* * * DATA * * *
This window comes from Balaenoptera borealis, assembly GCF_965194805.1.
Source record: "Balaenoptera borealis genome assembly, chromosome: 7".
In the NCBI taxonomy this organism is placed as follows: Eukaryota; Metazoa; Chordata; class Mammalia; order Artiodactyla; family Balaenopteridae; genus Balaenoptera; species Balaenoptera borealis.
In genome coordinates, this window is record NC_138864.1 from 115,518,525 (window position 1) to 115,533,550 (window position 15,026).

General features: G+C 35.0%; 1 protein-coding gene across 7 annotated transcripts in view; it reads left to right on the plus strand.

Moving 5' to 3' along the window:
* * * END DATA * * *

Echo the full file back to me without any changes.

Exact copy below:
This window comes from Balaenoptera borealis, assembly GCF_965194805.1.
Source record: "Balaenoptera borealis genome assembly, chromosome: 7".
In the NCBI taxonomy this organism is placed as follows: Eukaryota; Metazoa; Chordata; class Mammalia; order Artiodactyla; family Balaenopteridae; genus Balaenoptera; species Balaenoptera borealis.
In genome coordinates, this window is record NC_138864.1 from 115,518,525 (window position 1) to 115,533,550 (window position 15,026).

General features: G+C 35.0%; 1 protein-coding gene across 7 annotated transcripts in view; it reads left to right on the plus strand.

Moving 5' to 3' along the window: